On May 4, 2017, President Trump’s 105th day in office, the U.S. House of Representatives passed the American Health Care Act (“AHCA”) (H.R. 1628) by an incredibly slim margin. After the original bill to repeal and replace the Affordable Care Act failed to garner enough support in March, amendments were made to try to secure sufficient votes. The amendments give more leeway to the states to request waivers from certain provisions of the Act and provide additional funding to states to help reduce premiums for certain individuals with pre-existing conditions who may have difficulty obtaining affordable insurance in the Health Insurance Marketplace. The House passed the new bill by a vote of 217 to 213, with no Democrats voting to approve the bill.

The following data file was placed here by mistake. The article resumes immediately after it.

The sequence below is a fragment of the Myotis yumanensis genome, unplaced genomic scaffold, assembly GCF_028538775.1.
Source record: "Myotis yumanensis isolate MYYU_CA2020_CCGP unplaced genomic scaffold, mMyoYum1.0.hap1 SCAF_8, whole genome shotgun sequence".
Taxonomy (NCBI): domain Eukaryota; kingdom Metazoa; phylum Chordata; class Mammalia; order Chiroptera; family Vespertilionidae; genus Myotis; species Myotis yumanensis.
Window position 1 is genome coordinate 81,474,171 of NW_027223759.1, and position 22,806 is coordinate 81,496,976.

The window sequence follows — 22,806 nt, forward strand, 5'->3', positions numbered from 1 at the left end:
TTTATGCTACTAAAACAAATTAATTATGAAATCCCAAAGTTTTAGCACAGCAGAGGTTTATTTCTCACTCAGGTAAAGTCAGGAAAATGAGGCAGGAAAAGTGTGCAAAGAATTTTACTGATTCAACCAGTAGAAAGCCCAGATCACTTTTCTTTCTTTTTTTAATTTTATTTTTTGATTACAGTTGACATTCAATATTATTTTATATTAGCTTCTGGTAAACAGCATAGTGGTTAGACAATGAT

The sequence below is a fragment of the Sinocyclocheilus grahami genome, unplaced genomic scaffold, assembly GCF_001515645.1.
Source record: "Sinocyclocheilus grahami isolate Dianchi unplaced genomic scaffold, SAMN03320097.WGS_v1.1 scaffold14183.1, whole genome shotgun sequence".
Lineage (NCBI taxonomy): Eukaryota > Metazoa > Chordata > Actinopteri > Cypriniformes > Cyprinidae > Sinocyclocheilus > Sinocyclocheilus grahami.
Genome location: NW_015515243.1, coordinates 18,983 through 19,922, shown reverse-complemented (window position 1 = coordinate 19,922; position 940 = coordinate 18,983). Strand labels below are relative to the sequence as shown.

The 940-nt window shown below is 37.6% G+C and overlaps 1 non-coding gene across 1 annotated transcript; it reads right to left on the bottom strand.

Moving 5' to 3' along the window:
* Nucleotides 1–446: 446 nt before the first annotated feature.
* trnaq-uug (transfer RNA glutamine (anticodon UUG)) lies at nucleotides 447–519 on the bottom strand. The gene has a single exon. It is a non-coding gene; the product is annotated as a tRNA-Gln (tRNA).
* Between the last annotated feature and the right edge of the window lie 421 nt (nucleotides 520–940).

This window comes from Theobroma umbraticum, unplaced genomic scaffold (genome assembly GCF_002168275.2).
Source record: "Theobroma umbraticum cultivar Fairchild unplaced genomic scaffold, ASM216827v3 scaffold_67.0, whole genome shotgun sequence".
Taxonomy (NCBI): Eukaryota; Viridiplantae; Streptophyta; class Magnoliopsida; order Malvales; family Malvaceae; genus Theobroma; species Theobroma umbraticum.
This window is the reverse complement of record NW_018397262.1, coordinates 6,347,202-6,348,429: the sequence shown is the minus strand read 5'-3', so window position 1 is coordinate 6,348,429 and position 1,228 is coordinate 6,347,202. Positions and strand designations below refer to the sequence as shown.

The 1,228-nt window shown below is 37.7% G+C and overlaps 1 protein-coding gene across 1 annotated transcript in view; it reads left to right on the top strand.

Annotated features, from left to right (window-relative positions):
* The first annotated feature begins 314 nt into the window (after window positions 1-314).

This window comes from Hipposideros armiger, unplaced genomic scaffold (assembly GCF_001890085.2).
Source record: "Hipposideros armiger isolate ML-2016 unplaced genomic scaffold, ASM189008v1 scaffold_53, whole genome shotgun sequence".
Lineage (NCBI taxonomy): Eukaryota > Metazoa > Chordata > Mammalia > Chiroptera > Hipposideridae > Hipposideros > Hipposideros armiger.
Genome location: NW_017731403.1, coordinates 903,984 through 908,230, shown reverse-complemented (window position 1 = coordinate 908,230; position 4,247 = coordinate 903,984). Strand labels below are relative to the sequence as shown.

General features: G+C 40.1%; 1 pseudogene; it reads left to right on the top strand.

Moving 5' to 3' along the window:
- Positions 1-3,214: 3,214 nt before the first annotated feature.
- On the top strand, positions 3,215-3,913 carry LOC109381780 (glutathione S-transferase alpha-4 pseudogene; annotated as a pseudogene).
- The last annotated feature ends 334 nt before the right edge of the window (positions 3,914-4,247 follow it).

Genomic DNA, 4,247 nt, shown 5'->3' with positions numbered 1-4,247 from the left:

If enacted into law, the AHCA will not repeal the ACA in its entirety, however, it will eliminate the “employer mandate” penalties and delay the “Cadillac” tax which imposes a 40% excise tax on employer-sponsored plans above a certain threshold. The employer mandate imposes a penalty on employers with 50 or more full-time and full-time equivalent employees (those working on average at least 30 hours of service per week in a given month) who fail to offer affordable, minimum value health coverage to full-time employees. If enacted, the AHCA will retroactively eliminate the employer mandate effective January 1, 2016. While this is certainly good news for Employers and a legislative triumph for Trump, enactment of the AHCA is far from guaranteed. Health policy experts say passing the Senate will be a considerable feat. For now, the fate of the ACA remains uncertain.